Last week I watched the 60 Minutes interview with Microsoft co-founder, and American billionaire, Paul Allen. Two things stood out for me. The first is his noticeable lack of warmth. He never smiled once during the whole interview. The second thing I took note of was the fact that he’s had two different bouts of lymphoma. Listening to the history of his interactions with Bill Gates – the relentless multi-hour screaming marathons, the demands and expectations that more and more time be devoted to work, and Gates’ collusion with Steve Ballmer to dilute Allen’s shares in the company so as to significantly reduce their value – I have no doubt these and other stresses worked in ways that seriously compromised Allen’s immune system. Allen was essentially operating in an environment akin to one found in war-ravaged countries. Assaults could come at any time, they were unpredictable, he had little control over them, and there was seemingly nothing he could do to escape them. (There are reasons emotional terrorists often live long lives, they tend to be the ones who dole out the stressors to the rest of us). Microsoft in the early days was not unlike some of the home and school environments many of our children grow up in today. The brain is an associative organ, one that learns by making connections. Hang out with other kids who are mean-spirited and pretty soon hive mind will transform you into someone just like them. Mean-spirited environments (and corporate cultures are environments, by the way) contribute to the creation of mean-spirited kids.
The only reason Paul Allen is not dead today, in my estimation, is that he’s rich. He could pay for the best doctors and for the best treatments available, along with someone to administer them competently. Poverty, as a recent Dana Foundation report indicates, is one of the common variables found frequently in mean-spirited kids.
The Other Side of the Tracks
In contrast to Paul Allen’s social status, as a poor kid on welfare, Connecticut State social workers were required to pay our home a visit at least once a year. We lived in stress-filled dread of these visits. My mother planted the notion that if the social worker did not like the things she saw or we told her, she would have us hauled off to foster care. Consequently, we were on our best behavior in the days leading up to those fearful visits. We ended up in foster care anyway, as I’ve previously described. It’s frequently poor kids like I was who end up in foster care and get shifted from family to family. Lack of consistent, committed caretakers can also lead to mean-spiritedness, which the animals I hunted and killed, and the kids I beat up as a youngster would seem to attest to.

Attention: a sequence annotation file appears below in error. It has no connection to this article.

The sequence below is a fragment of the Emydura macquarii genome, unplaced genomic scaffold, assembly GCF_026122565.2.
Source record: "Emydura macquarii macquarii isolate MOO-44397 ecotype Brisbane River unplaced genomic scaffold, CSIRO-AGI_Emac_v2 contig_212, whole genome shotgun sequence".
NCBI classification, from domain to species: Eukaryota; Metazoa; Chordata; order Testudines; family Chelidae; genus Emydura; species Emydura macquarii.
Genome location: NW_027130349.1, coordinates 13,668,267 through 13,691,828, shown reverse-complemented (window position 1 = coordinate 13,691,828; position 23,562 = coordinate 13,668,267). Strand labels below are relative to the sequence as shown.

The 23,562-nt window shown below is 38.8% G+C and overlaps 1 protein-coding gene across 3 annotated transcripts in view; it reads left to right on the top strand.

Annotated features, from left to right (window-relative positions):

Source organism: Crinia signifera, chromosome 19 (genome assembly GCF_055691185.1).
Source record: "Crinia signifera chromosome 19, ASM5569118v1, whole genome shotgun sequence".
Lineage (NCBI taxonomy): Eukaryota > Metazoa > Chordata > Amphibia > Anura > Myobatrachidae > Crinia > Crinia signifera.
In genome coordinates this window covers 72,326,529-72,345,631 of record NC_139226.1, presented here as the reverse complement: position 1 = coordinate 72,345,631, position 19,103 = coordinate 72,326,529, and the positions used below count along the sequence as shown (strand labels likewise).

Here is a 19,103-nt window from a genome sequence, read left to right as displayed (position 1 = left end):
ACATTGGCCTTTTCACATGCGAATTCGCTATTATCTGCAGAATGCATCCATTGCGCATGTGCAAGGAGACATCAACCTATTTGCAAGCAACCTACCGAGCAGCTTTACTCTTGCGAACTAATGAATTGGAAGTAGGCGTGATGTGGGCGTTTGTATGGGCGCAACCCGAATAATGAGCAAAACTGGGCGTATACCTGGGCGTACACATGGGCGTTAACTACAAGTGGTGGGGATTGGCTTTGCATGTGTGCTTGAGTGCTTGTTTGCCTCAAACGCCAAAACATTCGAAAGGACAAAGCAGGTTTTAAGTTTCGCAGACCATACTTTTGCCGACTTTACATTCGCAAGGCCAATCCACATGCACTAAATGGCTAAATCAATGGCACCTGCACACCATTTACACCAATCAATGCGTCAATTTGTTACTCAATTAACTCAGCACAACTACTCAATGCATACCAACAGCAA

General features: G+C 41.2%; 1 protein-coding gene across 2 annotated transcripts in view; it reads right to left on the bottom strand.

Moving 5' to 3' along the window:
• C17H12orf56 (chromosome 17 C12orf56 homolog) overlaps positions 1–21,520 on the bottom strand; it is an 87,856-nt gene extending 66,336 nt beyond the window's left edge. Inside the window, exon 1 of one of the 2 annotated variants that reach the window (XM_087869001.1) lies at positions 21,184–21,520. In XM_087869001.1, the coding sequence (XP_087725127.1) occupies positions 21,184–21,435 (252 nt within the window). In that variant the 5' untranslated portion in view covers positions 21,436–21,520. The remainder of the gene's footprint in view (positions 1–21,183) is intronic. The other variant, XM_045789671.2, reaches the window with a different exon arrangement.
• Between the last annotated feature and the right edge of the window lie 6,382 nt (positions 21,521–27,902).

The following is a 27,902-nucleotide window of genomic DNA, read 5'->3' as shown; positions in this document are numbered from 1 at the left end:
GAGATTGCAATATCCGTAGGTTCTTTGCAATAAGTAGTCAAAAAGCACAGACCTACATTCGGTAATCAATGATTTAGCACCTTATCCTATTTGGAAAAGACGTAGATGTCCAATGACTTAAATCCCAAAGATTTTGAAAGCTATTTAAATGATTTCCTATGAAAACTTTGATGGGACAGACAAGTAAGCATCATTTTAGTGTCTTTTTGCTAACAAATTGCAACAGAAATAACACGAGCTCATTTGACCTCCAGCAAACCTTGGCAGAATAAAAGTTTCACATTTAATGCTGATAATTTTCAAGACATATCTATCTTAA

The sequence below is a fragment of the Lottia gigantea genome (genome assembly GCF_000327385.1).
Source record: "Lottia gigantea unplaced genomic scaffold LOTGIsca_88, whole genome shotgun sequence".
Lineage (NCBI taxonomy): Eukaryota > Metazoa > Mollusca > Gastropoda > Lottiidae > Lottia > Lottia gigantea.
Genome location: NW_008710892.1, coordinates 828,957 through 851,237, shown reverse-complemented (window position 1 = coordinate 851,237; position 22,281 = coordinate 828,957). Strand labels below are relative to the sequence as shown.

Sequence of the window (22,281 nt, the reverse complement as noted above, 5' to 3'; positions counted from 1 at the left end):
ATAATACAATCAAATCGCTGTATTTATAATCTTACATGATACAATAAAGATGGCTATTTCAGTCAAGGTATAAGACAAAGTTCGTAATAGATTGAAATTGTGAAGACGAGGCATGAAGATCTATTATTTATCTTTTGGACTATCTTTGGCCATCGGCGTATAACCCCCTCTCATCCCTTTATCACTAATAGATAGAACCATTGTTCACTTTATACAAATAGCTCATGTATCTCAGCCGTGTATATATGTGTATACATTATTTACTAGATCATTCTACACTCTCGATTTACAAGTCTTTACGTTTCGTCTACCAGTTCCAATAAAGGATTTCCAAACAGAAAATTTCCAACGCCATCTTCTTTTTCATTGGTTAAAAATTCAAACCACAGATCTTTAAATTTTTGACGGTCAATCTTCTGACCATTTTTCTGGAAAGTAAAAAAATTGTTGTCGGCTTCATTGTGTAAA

When Did You Stop Beating Your Kids?
In a recent prospective study, University of Alabama psychologist Ted Barker and his colleagues found that harsh, excessively punitive and abusive parenting during preschool predicted aggressive behavior by a child toward his or her elementary school peers more strongly than other variables such as child hyperactivity, family poverty, or being the child of teen parents. I was lucky in that when my father abandoned the family he took a lot of aggressive behavior along with him. Had he not, I’m pretty sure the brain damage he would have inflicted (similar to that inflicted on him as a kid) would have had me end up in jail at some point in my life. At a minimum, as these Swedish researchers have determined, my sisters and I would have spent many more sick days home from school than we actually did.
Smells Like Mean Spirit
Ever notice how mean-spirited kids are rarely the ones carrying around the clarinet or violin cases or have an oboe slung casually over their shoulder? As this recent research shows, if you want to succeed at raising mean-spirited kids, do everything in your power to keep them away from the stress-reducing, brain integration effects of music. Also, keep iPods out of their hands, Garage Band off their computers, and keep them out of the company of a capella gangs roaming through your ‘hood. Their spirit will be all the worse for it.
Finally, this bit of research offers a way to really seal the mean-spirited deal: make sure your kids are born prematurely and do everything you can to avoid breast-feeding them. That offers the best odds for delaying developmental brain connections and starting the life journey with a disadvantageously smaller brain. In the world of mean-spiritedness, smaller is often better.